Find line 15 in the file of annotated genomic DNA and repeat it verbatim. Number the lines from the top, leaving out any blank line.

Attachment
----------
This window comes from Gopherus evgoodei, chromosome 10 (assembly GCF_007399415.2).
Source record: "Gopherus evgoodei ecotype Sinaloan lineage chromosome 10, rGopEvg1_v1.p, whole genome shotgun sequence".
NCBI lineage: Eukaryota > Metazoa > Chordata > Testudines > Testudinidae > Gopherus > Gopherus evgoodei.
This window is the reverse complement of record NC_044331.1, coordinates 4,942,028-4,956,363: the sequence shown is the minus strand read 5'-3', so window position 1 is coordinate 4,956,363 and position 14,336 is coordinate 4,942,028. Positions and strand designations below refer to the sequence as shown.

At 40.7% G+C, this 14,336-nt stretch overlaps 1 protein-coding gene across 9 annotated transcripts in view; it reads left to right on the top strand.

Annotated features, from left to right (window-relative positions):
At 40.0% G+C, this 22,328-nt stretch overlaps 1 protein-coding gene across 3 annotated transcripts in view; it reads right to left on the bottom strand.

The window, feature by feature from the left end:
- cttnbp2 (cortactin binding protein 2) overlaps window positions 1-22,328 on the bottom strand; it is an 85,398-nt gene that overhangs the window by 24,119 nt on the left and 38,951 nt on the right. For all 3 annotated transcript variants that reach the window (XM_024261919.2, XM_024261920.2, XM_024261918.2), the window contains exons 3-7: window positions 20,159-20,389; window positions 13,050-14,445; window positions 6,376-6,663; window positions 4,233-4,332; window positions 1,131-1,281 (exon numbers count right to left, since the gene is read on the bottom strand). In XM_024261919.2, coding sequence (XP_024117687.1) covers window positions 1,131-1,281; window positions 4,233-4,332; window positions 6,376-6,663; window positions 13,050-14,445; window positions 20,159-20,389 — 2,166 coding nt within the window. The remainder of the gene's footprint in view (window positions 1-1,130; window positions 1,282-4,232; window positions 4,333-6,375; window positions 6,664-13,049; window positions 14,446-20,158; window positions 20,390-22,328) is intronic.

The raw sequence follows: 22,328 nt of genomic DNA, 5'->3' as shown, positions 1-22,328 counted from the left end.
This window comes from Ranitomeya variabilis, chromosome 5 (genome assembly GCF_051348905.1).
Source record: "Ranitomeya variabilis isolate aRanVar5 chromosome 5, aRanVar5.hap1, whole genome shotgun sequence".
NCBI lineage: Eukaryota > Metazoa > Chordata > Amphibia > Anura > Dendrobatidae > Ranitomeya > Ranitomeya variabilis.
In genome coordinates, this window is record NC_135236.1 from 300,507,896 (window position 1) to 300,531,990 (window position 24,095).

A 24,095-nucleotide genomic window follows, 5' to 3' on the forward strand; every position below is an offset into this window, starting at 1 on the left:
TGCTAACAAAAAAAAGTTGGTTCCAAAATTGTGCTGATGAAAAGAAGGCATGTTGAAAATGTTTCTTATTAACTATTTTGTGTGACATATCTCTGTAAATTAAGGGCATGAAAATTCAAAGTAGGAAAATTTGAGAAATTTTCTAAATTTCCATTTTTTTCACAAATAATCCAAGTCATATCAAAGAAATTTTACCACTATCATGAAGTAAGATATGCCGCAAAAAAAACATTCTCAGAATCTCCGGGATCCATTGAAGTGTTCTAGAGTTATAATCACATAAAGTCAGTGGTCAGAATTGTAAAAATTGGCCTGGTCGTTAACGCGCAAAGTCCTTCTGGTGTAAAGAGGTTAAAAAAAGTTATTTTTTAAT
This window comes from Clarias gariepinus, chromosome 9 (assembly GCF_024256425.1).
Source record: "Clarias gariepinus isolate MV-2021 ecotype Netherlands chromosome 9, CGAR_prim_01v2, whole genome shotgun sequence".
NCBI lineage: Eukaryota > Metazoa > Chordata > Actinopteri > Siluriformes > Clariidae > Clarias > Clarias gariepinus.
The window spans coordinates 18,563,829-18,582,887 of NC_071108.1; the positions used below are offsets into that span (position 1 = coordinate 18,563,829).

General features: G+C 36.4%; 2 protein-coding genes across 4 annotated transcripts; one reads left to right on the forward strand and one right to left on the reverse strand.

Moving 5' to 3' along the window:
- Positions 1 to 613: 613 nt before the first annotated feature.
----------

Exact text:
A 24,095-nucleotide genomic window follows, 5' to 3' on the forward strand; every position below is an offset into this window, starting at 1 on the left: